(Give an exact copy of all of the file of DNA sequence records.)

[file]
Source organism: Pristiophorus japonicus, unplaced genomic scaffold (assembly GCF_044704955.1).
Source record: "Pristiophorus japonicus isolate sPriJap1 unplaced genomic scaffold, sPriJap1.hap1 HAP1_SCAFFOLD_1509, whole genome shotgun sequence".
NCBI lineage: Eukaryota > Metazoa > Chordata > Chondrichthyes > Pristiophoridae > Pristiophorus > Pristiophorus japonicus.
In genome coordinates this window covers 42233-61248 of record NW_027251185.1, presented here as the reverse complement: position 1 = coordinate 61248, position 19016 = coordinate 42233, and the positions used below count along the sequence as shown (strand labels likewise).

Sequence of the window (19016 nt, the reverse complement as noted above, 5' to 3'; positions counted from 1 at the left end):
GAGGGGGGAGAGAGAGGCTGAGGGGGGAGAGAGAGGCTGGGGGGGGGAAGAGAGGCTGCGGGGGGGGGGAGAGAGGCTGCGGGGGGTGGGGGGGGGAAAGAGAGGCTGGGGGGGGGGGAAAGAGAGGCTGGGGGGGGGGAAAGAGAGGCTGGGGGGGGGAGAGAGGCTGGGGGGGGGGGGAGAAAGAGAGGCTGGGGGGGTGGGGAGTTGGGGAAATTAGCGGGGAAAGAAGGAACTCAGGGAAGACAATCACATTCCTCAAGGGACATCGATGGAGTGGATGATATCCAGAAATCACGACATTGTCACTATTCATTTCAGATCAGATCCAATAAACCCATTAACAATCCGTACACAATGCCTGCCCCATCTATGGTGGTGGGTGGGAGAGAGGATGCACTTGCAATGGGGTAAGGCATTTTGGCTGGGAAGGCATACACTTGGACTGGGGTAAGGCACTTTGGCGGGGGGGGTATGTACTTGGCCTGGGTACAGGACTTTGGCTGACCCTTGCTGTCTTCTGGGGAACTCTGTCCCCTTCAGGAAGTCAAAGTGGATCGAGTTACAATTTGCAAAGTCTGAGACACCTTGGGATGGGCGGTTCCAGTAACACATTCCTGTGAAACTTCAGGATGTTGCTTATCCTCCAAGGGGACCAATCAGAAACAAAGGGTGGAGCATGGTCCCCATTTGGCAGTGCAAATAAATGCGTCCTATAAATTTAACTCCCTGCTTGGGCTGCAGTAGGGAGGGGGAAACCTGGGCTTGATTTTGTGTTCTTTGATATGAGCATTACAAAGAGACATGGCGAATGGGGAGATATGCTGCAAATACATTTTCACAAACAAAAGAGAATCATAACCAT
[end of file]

Source organism: Pristiophorus japonicus, unplaced genomic scaffold (assembly GCF_044704955.1).
Source record: "Pristiophorus japonicus isolate sPriJap1 unplaced genomic scaffold, sPriJap1.hap1 HAP1_SCAFFOLD_1509, whole genome shotgun sequence".
NCBI lineage: Eukaryota > Metazoa > Chordata > Chondrichthyes > Pristiophoridae > Pristiophorus > Pristiophorus japonicus.
In genome coordinates this window covers 42233-61248 of record NW_027251185.1, presented here as the reverse complement: position 1 = coordinate 61248, position 19016 = coordinate 42233, and the positions used below count along the sequence as shown (strand labels likewise).

Sequence of the window (19016 nt, the reverse complement as noted above, 5' to 3'; positions counted from 1 at the left end):
GAGGGGGGAGAGAGAGGCTGAGGGGGGAGAGAGAGGCTGGGGGGGGGAAGAGAGGCTGCGGGGGGGGGGAGAGAGGCTGCGGGGGGTGGGGGGGGGAAAGAGAGGCTGGGGGGGGGGGAAAGAGAGGCTGGGGGGGGGGAAAGAGAGGCTGGGGGGGGGAGAGAGGCTGGGGGGGGGGGGAGAAAGAGAGGCTGGGGGGGTGGGGAGTTGGGGAAATTAGCGGGGAAAGAAGGAACTCAGGGAAGACAATCACATTCCTCAAGGGACATCGATGGAGTGGATGATATCCAGAAATCACGACATTGTCACTATTCATTTCAGATCAGATCCAATAAACCCATTAACAATCCGTACACAATGCCTGCCCCATCTATGGTGGTGGGTGGGAGAGAGGATGCACTTGCAATGGGGTAAGGCATTTTGGCTGGGAAGGCATACACTTGGACTGGGGTAAGGCACTTTGGCGGGGGGGGTATGTACTTGGCCTGGGTACAGGACTTTGGCTGACCCTTGCTGTCTTCTGGGGAACTCTGTCCCCTTCAGGAAGTCAAAGTGGATCGAGTTACAATTTGCAAAGTCTGAGACACCTTGGGATGGGCGGTTCCAGTAACACATTCCTGTGAAACTTCAGGATGTTGCTTATCCTCCAAGGGGACCAATCAGAAACAAAGGGTGGAGCATGGTCCCCATTTGGCAGTGCAAATAAATGCGTCCTATAAATTTAACTCCCTGCTTGGGCTGCAGTAGGGAGGGGGAAACCTGGGCTTGATTTTGTGTTCTTTGATATGAGCATTACAAAGAGACATGGCGAATGGGGAGATATGCTGCAAATACATTTTCACAAACAAAAGAGAATCATAACCAT